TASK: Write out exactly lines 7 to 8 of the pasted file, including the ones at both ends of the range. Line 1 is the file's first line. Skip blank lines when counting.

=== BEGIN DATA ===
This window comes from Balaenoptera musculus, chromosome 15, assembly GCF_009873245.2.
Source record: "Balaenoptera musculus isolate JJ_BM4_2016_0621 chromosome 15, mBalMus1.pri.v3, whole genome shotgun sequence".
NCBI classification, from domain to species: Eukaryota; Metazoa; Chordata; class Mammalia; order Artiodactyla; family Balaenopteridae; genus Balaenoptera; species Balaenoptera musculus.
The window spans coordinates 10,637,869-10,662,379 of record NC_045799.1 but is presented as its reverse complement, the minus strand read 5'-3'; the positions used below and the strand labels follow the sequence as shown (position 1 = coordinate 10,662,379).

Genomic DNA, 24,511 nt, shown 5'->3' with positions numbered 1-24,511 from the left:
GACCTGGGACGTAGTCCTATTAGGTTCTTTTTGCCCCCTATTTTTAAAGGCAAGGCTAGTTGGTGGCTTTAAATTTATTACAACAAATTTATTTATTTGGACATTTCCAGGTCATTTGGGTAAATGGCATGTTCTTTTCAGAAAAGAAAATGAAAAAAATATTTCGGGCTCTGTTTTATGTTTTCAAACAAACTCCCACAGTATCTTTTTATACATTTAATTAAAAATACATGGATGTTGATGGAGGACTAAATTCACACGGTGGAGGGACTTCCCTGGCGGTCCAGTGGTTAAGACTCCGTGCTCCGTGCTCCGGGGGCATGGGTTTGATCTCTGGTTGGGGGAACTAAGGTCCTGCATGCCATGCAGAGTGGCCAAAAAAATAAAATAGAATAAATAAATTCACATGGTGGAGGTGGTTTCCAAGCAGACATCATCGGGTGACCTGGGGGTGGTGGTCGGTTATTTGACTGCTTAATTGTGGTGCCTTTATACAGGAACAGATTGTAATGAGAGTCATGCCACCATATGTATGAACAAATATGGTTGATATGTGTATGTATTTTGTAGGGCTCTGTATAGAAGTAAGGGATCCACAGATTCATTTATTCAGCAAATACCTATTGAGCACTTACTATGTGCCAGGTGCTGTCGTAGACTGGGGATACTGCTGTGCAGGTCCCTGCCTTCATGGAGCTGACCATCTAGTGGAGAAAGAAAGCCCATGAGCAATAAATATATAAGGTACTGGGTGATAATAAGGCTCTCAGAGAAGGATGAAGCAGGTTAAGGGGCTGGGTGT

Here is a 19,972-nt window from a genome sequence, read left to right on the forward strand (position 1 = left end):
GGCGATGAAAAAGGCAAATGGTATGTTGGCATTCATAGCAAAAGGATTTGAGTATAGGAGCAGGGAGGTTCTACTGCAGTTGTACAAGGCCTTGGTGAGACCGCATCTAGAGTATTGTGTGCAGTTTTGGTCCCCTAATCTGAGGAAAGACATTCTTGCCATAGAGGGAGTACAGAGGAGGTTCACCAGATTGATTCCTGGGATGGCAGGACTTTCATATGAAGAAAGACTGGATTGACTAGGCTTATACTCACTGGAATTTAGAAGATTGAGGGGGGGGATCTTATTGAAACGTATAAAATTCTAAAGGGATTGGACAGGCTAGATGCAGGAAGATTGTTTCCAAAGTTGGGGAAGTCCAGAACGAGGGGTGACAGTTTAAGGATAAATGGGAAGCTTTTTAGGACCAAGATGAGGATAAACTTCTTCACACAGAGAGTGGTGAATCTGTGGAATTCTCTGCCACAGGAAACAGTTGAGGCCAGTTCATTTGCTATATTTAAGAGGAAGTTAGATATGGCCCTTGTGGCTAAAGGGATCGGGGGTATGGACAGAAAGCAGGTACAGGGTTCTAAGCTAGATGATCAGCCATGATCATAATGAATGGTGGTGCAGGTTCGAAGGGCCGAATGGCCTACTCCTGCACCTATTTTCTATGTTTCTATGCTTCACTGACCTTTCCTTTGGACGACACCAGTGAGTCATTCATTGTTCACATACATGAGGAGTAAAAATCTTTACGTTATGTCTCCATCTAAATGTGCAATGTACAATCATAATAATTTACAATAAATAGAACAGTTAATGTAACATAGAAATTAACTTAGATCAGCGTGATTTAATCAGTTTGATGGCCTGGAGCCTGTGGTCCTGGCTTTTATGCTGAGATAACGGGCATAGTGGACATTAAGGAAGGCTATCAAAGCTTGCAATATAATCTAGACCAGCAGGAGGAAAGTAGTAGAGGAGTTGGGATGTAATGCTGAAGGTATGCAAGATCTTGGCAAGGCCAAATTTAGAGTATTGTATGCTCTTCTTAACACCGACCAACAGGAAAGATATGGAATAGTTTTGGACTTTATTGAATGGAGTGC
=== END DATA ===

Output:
Here is a 19,972-nt window from a genome sequence, read left to right on the forward strand (position 1 = left end):
GGCGATGAAAAAGGCAAATGGTATGTTGGCATTCATAGCAAAAGGATTTGAGTATAGGAGCAGGGAGGTTCTACTGCAGTTGTACAAGGCCTTGGTGAGACCGCATCTAGAGTATTGTGTGCAGTTTTGGTCCCCTAATCTGAGGAAAGACATTCTTGCCATAGAGGGAGTACAGAGGAGGTTCACCAGATTGATTCCTGGGATGGCAGGACTTTCATATGAAGAAAGACTGGATTGACTAGGCTTATACTCACTGGAATTTAGAAGATTGAGGGGGGGGATCTTATTGAAACGTATAAAATTCTAAAGGGATTGGACAGGCTAGATGCAGGAAGATTGTTTCCAAAGTTGGGGAAGTCCAGAACGAGGGGTGACAGTTTAAGGATAAATGGGAAGCTTTTTAGGACCAAGATGAGGATAAACTTCTTCACACAGAGAGTGGTGAATCTGTGGAATTCTCTGCCACAGGAAACAGTTGAGGCCAGTTCATTTGCTATATTTAAGAGGAAGTTAGATATGGCCCTTGTGGCTAAAGGGATCGGGGGTATGGACAGAAAGCAGGTACAGGGTTCTAAGCTAGATGATCAGCCATGATCATAATGAATGGTGGTGCAGGTTCGAAGGGCCGAATGGCCTACTCCTGCACCTATTTTCTATGTTTCTATGCTTCACTGACCTTTCCTTTGGACGACACCAGTGAGTCATTCATTGTTCACATACATGAGGAGTAAAAATCTTTACGTTATGTCTCCATCTAAATGTGCAATGTACAATCATAATAATTTACAATAAATAGAACAGTTAATGTAACATAGAAATTAACTTAGATCAGCGTGATTTAATCAGTTTGATGGCCTGGAGCCTGTGGTCCTGGCTTTTATGCTGAGATAACGGGCATAGTGGACATTAAGGAAGGCTATCAAAGCTTGCAATATAATCTAGACCAGCAGGAGGAAAGTAGTAGAGGAGTTGGGATGTAATGCTGAAGGTATGCAAGATCTTGGCAAGGCCAAATTTAGAGTATTGTATGCTCTTCTTAACACCGACCAACAGGAAAGATATGGAATAGTTTTGGACTTTATTGAATGGAGTGC